NEW YORK (MainStreet) -- When times get tough, businesses generally have two options to improve their balance sheets: raise prices or cut costs.
Throughout the recession and since, companies have tended toward the latter by trimming payrolls, freezing pay and making their operations as lean as possible, while staying away from significant price increases for fear of alienating customers. More recently, though, many businesses -- including some big-name retailers -- have resorted to hiking prices as well.
|Businesses big and small have resorted to price hikes to boost their profits this year, hitting you where it hurts: the wallet.|
One survey released in August by Barlow Research Associates found that the majority of businesses (53%) with annual sales from $50 million to $500 million had raised prices during the previous 12 months, driven by the increasing costs of primary goods and services. Indeed, some very big-name retailers have hiked their prices to varying degrees, but in the process each risks alienating their customer base in the tough economy.
"When households are faced with financial stress, loyalty to products diminishes and customers will do whatever is necessary to maintain their standard of living in a way that is financially responsible," says Bernard Baumohl, chief economist at The Economic Outlook Group. "They will be willing to substitute, negotiate, see what competitors offer and postpone purchases on items."Companies generally have an easier time raising prices if that increase is for essential products such as food and shelter that consumers need to buy, price notwithstanding, but according to Baumohl, jacking the price of nonessentials such as flat-screen TVs and vacations comes with a greater risk that the consumer might simply choose not to shop. Even so, some companies feel this step is necessary to boost their profit margins. We picked out six major retailers that raised prices this year -- and in some cases did so multiple times. 1. Costco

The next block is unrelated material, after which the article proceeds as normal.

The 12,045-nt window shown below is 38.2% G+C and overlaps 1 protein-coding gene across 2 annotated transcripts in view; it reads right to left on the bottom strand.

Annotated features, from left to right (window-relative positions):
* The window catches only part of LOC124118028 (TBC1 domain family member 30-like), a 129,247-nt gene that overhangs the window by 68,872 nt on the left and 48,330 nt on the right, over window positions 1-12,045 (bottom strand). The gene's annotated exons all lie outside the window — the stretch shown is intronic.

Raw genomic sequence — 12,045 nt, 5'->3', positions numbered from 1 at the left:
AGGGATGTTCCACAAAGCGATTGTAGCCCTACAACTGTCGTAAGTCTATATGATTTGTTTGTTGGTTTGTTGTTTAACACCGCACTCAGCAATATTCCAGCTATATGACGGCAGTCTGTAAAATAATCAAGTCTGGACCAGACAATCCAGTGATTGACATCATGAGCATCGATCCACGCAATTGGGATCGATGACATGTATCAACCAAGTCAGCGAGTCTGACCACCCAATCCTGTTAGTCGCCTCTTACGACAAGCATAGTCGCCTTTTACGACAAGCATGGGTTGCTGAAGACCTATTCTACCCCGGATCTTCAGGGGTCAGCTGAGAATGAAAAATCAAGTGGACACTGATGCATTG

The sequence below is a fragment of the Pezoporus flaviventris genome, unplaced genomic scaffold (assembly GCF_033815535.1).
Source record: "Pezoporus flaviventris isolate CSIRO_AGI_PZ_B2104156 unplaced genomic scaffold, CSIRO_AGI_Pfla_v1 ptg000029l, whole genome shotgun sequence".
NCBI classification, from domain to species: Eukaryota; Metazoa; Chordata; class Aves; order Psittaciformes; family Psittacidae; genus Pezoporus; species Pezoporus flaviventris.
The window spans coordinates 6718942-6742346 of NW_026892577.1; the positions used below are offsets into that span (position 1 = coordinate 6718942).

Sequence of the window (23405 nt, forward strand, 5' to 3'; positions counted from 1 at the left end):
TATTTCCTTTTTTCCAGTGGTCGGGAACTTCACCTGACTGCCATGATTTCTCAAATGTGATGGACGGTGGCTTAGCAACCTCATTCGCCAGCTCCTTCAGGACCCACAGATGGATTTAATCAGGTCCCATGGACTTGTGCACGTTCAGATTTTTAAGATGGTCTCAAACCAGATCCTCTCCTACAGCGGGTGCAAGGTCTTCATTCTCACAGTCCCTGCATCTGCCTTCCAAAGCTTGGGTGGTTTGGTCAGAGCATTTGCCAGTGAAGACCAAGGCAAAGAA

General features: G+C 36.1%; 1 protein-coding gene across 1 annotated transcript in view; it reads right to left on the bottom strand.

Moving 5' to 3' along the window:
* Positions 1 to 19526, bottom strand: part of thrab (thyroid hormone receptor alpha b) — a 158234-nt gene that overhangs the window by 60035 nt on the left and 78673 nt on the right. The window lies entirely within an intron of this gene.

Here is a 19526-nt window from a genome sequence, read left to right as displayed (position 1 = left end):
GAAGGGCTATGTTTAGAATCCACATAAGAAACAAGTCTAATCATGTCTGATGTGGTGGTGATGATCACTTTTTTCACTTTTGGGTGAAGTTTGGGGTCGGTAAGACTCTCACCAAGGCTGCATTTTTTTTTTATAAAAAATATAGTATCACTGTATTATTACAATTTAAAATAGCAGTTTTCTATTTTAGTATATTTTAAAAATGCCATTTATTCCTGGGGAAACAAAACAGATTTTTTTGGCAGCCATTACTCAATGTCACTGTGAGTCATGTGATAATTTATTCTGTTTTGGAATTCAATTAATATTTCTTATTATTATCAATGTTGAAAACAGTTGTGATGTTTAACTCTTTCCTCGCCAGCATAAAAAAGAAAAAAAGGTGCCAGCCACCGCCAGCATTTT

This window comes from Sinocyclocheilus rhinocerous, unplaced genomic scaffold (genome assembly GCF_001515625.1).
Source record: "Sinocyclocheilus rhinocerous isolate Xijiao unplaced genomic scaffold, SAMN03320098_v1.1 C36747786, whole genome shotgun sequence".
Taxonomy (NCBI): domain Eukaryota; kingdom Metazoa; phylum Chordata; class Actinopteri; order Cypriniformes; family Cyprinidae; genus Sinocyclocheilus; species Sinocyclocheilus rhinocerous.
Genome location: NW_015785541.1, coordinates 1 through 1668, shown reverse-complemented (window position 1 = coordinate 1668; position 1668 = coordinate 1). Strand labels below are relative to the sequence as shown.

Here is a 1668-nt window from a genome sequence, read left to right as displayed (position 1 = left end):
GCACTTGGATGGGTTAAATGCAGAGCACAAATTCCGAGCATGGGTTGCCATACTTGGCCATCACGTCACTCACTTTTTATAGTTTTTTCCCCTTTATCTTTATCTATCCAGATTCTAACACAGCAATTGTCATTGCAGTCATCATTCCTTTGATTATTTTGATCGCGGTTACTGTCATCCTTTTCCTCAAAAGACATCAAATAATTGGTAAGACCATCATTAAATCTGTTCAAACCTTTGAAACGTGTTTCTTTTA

Costco (COST) announced it would raise the cost of its membership by 10% starting next month, meaning customers will be asked to fork over $5 to $10 extra this coming year depending on which plan they have. This might seem like the kiss of death for a company that has built its success on affordability, but Baumohl expects it won't affect business too much. "I don't think that raising fees at Costco will result in declines in membership simply because there is a perception that Costco is a place you go to purchase a broad array of goods at a discounted price," he says. Raising the price might frustrate some, but it won't change their perception that the store has some of the best deals.
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